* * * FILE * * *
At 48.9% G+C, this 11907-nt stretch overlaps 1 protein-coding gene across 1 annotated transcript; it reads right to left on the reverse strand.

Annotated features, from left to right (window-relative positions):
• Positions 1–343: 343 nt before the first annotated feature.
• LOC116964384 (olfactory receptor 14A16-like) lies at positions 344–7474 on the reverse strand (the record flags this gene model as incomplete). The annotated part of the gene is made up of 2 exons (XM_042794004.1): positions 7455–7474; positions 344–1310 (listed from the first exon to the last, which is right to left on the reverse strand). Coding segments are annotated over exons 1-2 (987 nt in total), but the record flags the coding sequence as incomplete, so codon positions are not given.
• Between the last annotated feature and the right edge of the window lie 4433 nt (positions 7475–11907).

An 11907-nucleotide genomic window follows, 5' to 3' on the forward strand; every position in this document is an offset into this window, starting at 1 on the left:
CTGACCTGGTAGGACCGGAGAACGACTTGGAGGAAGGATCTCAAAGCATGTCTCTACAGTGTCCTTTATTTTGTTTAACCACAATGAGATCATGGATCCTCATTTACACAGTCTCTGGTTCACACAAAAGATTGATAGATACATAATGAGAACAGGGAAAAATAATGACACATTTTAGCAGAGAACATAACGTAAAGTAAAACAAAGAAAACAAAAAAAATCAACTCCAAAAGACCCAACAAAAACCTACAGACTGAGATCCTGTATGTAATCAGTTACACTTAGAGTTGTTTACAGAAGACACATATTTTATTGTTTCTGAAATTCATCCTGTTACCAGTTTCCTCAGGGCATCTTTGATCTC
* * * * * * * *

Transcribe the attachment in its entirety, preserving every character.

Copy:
At 48.9% G+C, this 11907-nt stretch overlaps 1 protein-coding gene across 1 annotated transcript; it reads right to left on the reverse strand.

Annotated features, from left to right (window-relative positions):
• Positions 1–343: 343 nt before the first annotated feature.
• LOC116964384 (olfactory receptor 14A16-like) lies at positions 344–7474 on the reverse strand (the record flags this gene model as incomplete). The annotated part of the gene is made up of 2 exons (XM_042794004.1): positions 7455–7474; positions 344–1310 (listed from the first exon to the last, which is right to left on the reverse strand). Coding segments are annotated over exons 1-2 (987 nt in total), but the record flags the coding sequence as incomplete, so codon positions are not given.
• Between the last annotated feature and the right edge of the window lie 4433 nt (positions 7475–11907).

An 11907-nucleotide genomic window follows, 5' to 3' on the forward strand; every position in this document is an offset into this window, starting at 1 on the left:
CTGACCTGGTAGGACCGGAGAACGACTTGGAGGAAGGATCTCAAAGCATGTCTCTACAGTGTCCTTTATTTTGTTTAACCACAATGAGATCATGGATCCTCATTTACACAGTCTCTGGTTCACACAAAAGATTGATAGATACATAATGAGAACAGGGAAAAATAATGACACATTTTAGCAGAGAACATAACGTAAAGTAAAACAAAGAAAACAAAAAAAATCAACTCCAAAAGACCCAACAAAAACCTACAGACTGAGATCCTGTATGTAATCAGTTACACTTAGAGTTGTTTACAGAAGACACATATTTTATTGTTTCTGAAATTCATCCTGTTACCAGTTTCCTCAGGGCATCTTTGATCTC